Versatility was his hallmark. Harihar Jethalal Jariwala, aka Sanjeev Kumar, brought a wide range of characters to the audience in a most convincing portrayal. He was one of the finest actors of Indian cinema and loved playing unconventional roles. That he was willing to play father to those who were his contemporaries - Sharmila Tagore ( Mausam ), Jaya Bhaduri ( Parichay ) and Amitabh Bachchan ( Trishul ) - spoke of his approach to acting. He was a man for all seasons.

Hanif Zaveri and Sumant Batra have come together to piece together an authorised biography of Sanjeev Kumar, 35 years after his death, with an emotional foreword by Shatrughan Sinha. The book is a perfect tribute to Sanjeev the man and the artiste. It is a lively anecdotal journey that traces the star’s rise from difficult times to his position as one of the major actors of Hindi cinema.

It took a while for the book to take shape - 12 years to be precise. Zaveri spoke to no less than 110 of Sanjeev’s friends, personal and professional, and family members to come up with this comprehensive story, which includes a throwback to the actor’s childhood and early days of struggle in the film industry. The book may not have happened but for Dilip Kumar suggesting to Zaveri that he should write on Sanjeev.

Sanjeev died at 47, but he left a huge impact on the industry with his genial personality and helpful nature. Sanjeev, as the book tells us, went through hardship in his formative years, as his mother struggled to make ends meet, at one point unable to sustain his education. He had to shift to a Gujarati medium school because of financial constraints.

The authors also throw light on little known aspects of Sanjeev’s life. He was a keen sportsman, pursuing table tennis and cricket. He was a good batsman in inter-school tournaments held at the Oval ground near Churchgate. It was during these matches that Sanjeev befriended an opponent, a bowler, who later grew into a popular character actor by the name Satyen Kappu.

After struggling to make a mark in tinsel town through some ‘B’ grade films, Sanjeev got his big break with Sunghursh in 1968. It starred the legendary Dilip Kumar in the lead role. Sanjeev did not appreciate some critics saying he was better than Dilip Kumar. “People wrote that in Sunghursh I was better than Dilip Kumar. Do you think this was right? I don’t think so. People went to see Sunghursh for Dilip Kumar, not me. The fact is, Dilip Kumar is Dilip Kumar. Nobody can beat him,” Sanjeev is quoted in the book.

The book deals in detail with Sanjeev’s involvement with Nutan, who ended the relationship by slapping him in a studio, and his subsequent love-affair with Hema Malini. The authors write, “Sanjeev was determined to marry Hema.” They had got very close to each other following an incident during the shooting of a song from Seeta Aur Geeta, while skating on the roads of Mahabaleshwar. “In one terrifying moment, the trolley came loose, while both Hema and Sanjeev were on it, and veered towards a cliff. Luckily, the road bent inwards and both the actors fell away from the treacherous precipice. They escaped with minor cuts and bruises.This brush with death brought them closer,” the authors write.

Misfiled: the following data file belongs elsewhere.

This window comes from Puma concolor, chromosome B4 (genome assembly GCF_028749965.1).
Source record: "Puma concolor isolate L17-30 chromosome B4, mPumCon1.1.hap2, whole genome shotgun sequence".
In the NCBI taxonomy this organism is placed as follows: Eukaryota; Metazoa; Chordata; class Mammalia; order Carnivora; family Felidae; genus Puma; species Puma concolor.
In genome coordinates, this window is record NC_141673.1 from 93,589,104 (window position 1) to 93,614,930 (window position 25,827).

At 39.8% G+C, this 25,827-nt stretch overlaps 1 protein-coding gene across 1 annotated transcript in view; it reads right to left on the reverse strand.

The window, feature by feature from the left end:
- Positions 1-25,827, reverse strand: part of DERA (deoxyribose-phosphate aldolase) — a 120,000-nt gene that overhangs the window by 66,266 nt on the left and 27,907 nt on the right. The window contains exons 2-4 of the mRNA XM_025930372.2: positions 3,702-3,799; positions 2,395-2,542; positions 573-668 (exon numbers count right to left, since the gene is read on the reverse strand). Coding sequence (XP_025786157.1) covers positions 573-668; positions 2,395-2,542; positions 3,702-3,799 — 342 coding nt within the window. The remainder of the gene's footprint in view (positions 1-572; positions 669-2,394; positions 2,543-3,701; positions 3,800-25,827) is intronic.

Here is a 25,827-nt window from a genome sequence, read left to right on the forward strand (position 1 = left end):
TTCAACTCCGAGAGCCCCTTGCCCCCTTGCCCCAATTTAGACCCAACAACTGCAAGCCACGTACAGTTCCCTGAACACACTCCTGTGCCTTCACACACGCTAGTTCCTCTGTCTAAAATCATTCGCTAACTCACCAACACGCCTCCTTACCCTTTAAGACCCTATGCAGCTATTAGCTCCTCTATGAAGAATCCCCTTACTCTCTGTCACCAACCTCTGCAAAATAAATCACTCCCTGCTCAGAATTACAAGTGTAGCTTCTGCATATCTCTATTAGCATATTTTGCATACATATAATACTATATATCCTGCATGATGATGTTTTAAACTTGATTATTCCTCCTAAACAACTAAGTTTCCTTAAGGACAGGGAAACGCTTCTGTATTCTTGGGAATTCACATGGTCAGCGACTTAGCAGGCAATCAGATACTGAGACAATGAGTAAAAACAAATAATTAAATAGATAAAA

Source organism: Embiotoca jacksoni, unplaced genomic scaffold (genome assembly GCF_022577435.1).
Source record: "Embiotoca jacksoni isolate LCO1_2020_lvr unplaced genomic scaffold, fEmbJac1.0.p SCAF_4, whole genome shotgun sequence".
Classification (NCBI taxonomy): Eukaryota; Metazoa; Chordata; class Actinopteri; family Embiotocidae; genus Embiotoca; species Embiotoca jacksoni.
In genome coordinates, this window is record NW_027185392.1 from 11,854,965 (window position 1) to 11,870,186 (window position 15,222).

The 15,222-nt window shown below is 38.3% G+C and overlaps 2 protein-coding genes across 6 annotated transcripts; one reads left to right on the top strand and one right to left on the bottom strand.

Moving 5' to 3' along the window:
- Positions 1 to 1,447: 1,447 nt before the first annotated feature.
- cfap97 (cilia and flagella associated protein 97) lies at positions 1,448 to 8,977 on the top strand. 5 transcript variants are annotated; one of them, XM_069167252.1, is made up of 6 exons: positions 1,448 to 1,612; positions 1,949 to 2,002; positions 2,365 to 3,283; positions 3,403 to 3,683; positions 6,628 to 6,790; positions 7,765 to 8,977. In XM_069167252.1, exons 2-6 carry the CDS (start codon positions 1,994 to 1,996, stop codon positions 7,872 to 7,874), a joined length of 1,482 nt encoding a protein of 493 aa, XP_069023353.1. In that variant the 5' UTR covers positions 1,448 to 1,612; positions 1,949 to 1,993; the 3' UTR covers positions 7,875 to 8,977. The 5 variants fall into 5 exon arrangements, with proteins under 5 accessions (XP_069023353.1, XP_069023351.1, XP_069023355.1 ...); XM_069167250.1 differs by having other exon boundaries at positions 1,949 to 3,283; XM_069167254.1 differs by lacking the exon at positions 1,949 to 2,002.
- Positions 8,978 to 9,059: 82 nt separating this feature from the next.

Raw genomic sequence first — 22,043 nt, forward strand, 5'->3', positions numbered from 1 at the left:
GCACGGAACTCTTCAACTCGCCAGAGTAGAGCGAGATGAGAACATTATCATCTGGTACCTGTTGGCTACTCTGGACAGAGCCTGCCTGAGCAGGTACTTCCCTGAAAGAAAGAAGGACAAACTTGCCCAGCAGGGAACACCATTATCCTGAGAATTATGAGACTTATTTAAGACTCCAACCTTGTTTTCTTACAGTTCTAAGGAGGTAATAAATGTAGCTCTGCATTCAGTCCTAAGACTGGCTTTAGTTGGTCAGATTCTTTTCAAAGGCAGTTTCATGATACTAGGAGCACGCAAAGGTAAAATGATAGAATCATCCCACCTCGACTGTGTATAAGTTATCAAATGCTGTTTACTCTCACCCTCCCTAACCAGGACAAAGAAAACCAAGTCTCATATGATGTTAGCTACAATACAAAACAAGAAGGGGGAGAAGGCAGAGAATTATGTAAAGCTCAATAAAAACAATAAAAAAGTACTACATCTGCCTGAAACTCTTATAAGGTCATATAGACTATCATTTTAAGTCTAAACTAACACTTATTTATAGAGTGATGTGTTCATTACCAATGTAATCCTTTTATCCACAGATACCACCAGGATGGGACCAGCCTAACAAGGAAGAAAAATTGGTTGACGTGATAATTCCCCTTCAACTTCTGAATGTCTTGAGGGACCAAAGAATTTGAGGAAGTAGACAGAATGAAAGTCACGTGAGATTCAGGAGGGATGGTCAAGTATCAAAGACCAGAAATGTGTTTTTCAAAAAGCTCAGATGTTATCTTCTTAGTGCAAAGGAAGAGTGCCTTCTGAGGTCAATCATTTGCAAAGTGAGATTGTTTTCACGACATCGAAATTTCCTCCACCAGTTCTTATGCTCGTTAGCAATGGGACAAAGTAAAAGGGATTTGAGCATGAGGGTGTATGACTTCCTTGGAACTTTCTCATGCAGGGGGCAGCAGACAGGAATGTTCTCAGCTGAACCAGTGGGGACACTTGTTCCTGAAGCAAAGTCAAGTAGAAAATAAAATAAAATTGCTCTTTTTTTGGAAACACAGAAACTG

The marriage, however, never happened, since Hema was keen to continue with her career in films, which did not meet the approval of Sanjeev’s family. “They both parted ways. More than friends, Sanjeev needed a wife who could take care of him, and Hema was capable of that,” reflects actor Rehana Sultana.

Sanjeev continued to conquer peaks with his acting, playing some astounding roles with such ease that made him a director’s delight. The authors sum it up well, “Sanjeev Kumar went against the tide, essaying diverse and complex roles, each starkly different from the other. There was no pinning him down to one stereotype. He knew that audiences were capricious and stereotypes ran the risk of becoming stale. His love for the craft and penchant to experiment made him pick films solely for the thrill of challenging himself.”

Actor Sulbha Arya also highlights the man that Sanjeev was, “Sanjeev was an actor who worked for all. He never believed in the distinction between A- and B- grade films. Some films he signed for money, some for friends, and some for good roles. Whenever he got challenging roles, he worked as hard as he could, even if he had to compromise on his price.”

Naya Din Nai Raat , released in 1974, saw him play nine characters. It was a tribute to his talent and he achieved rave reviews for the portrayal of a hunter, dacoit, scheming godman, lover, leper, transvestite stage actor, widower, psychiatrist, and alcoholic. For his fans, it was a feast as Sanjeev held the audience spellbound with his awesome range.

For Zaveri, the book is a labour of love. "I am glad I could do justice to a great actor. I made every effort to reach out to all important people connected with Sanjeev. They spoke so highly of him and loved him for his honesty and helpful nature. He was more than an actor. He was an institution. A pity he died so young," said Zaveri.

Published by Penguin, the book is a delightful read penned by Zaveri, a journalist, actor and playwright, and Sumant Batra, a leading insolvency lawyer, and a fitting tribute to one of India’s most gifted actors. As veteran actor Shatrughan Sinha says in his foreword, “Yes, the show must go on, and it has gone on. But without Sanjeev Kumar, the show is not what it could have been, would have been and should have been.”

(Vijay Lokapally is an independent journalist and author)

About the Book

An Actor’s Actor: An Authorized Biography of Sanjeev Kumar

Hanif Zaveri, Sumant Batra

Penguin Ebury Press

Rs 498/ 248 pages (Hardcover)


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